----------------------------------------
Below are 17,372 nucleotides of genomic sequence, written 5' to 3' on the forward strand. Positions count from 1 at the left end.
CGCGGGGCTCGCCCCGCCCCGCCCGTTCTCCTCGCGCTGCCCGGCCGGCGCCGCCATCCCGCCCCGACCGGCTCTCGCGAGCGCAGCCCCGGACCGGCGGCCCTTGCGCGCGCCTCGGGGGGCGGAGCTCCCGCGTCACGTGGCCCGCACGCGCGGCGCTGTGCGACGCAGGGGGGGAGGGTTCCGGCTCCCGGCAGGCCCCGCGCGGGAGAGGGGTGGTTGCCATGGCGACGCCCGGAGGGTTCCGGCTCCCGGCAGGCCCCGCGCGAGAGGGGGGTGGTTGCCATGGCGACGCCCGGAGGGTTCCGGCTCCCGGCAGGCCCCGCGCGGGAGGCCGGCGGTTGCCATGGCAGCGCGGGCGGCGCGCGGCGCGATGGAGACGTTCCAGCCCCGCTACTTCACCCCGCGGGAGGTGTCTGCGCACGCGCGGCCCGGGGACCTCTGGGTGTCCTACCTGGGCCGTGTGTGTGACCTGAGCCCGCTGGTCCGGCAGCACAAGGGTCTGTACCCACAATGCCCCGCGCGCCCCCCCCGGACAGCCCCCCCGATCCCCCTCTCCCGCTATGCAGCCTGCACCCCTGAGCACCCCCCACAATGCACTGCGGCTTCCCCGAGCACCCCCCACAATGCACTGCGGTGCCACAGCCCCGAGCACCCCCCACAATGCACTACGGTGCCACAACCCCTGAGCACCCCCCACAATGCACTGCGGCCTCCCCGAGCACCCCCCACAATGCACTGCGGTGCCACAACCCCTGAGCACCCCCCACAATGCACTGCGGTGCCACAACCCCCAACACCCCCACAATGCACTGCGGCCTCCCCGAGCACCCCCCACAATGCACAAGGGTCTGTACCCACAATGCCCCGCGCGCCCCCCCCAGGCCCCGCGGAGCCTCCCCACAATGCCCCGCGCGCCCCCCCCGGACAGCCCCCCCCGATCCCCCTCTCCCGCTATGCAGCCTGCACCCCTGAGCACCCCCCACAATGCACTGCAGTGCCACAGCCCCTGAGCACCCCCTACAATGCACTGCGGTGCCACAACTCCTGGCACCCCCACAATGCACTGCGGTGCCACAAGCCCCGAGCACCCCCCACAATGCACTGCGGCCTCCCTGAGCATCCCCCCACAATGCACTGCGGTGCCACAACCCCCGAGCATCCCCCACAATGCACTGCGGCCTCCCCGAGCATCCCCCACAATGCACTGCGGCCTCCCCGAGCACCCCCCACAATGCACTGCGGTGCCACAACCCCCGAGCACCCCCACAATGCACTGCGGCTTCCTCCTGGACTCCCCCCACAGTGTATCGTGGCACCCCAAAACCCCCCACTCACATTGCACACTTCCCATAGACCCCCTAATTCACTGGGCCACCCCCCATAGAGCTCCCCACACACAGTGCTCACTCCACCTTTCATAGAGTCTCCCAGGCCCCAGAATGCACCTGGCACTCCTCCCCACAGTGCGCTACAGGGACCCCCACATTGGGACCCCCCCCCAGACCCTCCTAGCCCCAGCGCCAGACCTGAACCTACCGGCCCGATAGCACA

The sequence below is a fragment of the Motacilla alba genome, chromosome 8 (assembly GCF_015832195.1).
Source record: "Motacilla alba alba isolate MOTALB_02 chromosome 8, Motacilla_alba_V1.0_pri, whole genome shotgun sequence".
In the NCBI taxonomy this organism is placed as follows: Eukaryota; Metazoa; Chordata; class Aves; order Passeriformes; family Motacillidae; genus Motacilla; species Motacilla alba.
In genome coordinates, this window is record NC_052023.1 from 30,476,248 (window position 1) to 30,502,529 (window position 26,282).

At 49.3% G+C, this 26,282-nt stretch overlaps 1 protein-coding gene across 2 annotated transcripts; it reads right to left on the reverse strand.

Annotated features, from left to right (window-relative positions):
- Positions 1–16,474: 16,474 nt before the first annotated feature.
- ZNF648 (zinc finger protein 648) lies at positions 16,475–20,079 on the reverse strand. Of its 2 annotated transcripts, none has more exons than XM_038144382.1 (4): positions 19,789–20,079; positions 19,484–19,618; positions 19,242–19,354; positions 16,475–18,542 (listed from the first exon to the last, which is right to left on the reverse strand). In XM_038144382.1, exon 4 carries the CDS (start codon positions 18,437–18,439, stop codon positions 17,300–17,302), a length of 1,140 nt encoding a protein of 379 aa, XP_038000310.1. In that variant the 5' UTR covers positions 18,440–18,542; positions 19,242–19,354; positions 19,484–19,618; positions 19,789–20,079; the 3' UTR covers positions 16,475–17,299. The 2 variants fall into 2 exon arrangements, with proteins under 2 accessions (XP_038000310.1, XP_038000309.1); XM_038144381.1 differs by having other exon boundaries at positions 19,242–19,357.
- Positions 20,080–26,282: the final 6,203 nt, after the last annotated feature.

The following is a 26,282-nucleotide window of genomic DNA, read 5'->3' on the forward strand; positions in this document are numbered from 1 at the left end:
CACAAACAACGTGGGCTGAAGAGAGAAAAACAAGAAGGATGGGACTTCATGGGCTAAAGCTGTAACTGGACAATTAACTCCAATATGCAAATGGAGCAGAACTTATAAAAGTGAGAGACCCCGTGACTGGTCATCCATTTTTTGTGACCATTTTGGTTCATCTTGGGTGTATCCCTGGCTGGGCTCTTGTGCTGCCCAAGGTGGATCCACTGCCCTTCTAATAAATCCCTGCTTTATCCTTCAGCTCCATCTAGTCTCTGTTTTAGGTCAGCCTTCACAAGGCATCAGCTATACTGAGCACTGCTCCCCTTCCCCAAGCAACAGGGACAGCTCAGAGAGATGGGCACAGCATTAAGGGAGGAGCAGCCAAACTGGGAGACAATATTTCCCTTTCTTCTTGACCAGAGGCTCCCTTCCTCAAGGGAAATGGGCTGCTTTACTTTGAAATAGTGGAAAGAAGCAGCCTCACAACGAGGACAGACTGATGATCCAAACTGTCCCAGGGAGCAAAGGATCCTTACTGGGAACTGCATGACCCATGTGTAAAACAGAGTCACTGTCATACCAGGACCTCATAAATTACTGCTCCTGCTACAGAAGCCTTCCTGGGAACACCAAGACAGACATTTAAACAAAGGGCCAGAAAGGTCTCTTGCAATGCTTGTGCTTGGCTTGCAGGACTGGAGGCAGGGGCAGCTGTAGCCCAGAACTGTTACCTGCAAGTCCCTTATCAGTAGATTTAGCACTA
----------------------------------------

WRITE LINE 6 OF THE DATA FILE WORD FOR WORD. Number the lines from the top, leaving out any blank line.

In genome coordinates, this window is record NC_052023.1 from 30,476,248 (window position 1) to 30,502,529 (window position 26,282).